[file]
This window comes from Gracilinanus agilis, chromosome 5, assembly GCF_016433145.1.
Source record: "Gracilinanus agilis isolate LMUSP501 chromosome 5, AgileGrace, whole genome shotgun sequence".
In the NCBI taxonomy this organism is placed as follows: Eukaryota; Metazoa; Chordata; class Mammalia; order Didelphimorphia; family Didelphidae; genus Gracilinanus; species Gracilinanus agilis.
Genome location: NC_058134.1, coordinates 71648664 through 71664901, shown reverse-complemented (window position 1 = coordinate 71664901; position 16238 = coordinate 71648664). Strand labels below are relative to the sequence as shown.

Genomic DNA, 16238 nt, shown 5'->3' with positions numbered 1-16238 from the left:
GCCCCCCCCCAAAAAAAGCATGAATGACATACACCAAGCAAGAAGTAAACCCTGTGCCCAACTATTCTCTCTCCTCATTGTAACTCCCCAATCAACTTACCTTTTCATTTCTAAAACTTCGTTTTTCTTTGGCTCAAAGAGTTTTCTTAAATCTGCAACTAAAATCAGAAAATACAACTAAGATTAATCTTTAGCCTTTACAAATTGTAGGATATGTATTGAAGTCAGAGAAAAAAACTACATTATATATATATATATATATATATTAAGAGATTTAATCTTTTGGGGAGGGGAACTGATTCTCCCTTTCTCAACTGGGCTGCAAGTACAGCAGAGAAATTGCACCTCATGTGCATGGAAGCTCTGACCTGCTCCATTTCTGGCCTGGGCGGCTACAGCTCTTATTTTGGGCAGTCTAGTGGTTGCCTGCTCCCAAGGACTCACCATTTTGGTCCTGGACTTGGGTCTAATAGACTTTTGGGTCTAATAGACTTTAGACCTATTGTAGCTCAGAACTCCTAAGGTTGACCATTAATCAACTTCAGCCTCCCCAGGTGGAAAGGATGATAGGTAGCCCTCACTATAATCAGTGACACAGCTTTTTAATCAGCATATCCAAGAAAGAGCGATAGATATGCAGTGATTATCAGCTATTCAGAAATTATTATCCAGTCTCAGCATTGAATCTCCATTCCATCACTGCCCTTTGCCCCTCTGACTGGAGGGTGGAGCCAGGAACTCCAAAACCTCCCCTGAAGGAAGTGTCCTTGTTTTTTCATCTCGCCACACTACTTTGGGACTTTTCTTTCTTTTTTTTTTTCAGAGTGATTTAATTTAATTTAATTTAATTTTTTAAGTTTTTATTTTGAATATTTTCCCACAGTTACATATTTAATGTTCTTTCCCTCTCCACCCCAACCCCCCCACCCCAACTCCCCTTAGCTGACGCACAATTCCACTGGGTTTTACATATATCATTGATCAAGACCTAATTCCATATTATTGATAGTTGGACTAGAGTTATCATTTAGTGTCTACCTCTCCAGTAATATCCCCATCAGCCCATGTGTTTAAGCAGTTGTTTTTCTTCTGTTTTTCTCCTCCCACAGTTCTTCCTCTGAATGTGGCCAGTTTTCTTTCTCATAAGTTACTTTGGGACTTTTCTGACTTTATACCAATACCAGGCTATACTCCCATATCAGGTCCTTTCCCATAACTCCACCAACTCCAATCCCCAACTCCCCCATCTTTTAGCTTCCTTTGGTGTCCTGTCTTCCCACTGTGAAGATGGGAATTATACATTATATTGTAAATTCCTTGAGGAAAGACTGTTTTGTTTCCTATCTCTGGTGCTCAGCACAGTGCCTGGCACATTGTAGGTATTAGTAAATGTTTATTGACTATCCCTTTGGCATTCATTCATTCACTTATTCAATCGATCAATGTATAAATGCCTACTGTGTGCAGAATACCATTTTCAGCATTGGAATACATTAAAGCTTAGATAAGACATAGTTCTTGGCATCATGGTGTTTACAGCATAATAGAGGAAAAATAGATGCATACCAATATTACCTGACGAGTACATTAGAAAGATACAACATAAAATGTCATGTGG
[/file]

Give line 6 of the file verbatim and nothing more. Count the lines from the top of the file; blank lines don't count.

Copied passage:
GCCCCCCCCCAAAAAAAGCATGAATGACATACACCAAGCAAGAAGTAAACCCTGTGCCCAACTATTCTCTCTCCTCATTGTAACTCCCCAATCAACTTACCTTTTCATTTCTAAAACTTCGTTTTTCTTTGGCTCAAAGAGTTTTCTTAAATCTGCAACTAAAATCAGAAAATACAACTAAGATTAATCTTTAGCCTTTACAAATTGTAGGATATGTATTGAAGTCAGAGAAAAAAACTACATTATATATATATATATATATATATTAAGAGATTTAATCTTTTGGGGAGGGGAACTGATTCTCCCTTTCTCAACTGGGCTGCAAGTACAGCAGAGAAATTGCACCTCATGTGCATGGAAGCTCTGACCTGCTCCATTTCTGGCCTGGGCGGCTACAGCTCTTATTTTGGGCAGTCTAGTGGTTGCCTGCTCCCAAGGACTCACCATTTTGGTCCTGGACTTGGGTCTAATAGACTTTTGGGTCTAATAGACTTTAGACCTATTGTAGCTCAGAACTCCTAAGGTTGACCATTAATCAACTTCAGCCTCCCCAGGTGGAAAGGATGATAGGTAGCCCTCACTATAATCAGTGACACAGCTTTTTAATCAGCATATCCAAGAAAGAGCGATAGATATGCAGTGATTATCAGCTATTCAGAAATTATTATCCAGTCTCAGCATTGAATCTCCATTCCATCACTGCCCTTTGCCCCTCTGACTGGAGGGTGGAGCCAGGAACTCCAAAACCTCCCCTGAAGGAAGTGTCCTTGTTTTTTCATCTCGCCACACTACTTTGGGACTTTTCTTTCTTTTTTTTTTTCAGAGTGATTTAATTTAATTTAATTTAATTTTTTAAGTTTTTATTTTGAATATTTTCCCACAGTTACATATTTAATGTTCTTTCCCTCTCCACCCCAACCCCCCCACCCCAACTCCCCTTAGCTGACGCACAATTCCACTGGGTTTTACATATATCATTGATCAAGACCTAATTCCATATTATTGATAGTTGGACTAGAGTTATCATTTAGTGTCTACCTCTCCAGTAATATCCCCATCAGCCCATGTGTTTAAGCAGTTGTTTTTCTTCTGTTTTTCTCCTCCCACAGTTCTTCCTCTGAATGTGGCCAGTTTTCTTTCTCATAAGTTACTTTGGGACTTTTCTGACTTTATACCAATACCAGGCTATACTCCCATATCAGGTCCTTTCCCATAACTCCACCAACTCCAATCCCCAACTCCCCCATCTTTTAGCTTCCTTTGGTGTCCTGTCTTCCCACTGTGAAGATGGGAATTATACATTATATTGTAAATTCCTTGAGGAAAGACTGTTTTGTTTCCTATCTCTGGTGCTCAGCACAGTGCCTGGCACATTGTAGGTATTAGTAAATGTTTATTGACTATCCCTTTGGCATTCATTCATTCACTTATTCAATCGATCAATGTATAAATGCCTACTGTGTGCAGAATACCATTTTCAGCATTGGAATACATTAAAGCTTAGATAAGACATAGTTCTTGGCATCATGGTGTTTACAGCATAATAGAGGAAAAATAGATGCATACCAATATTACCTGACGAGTACATTAGAAAGATACAACATAAAATGTCATGTGG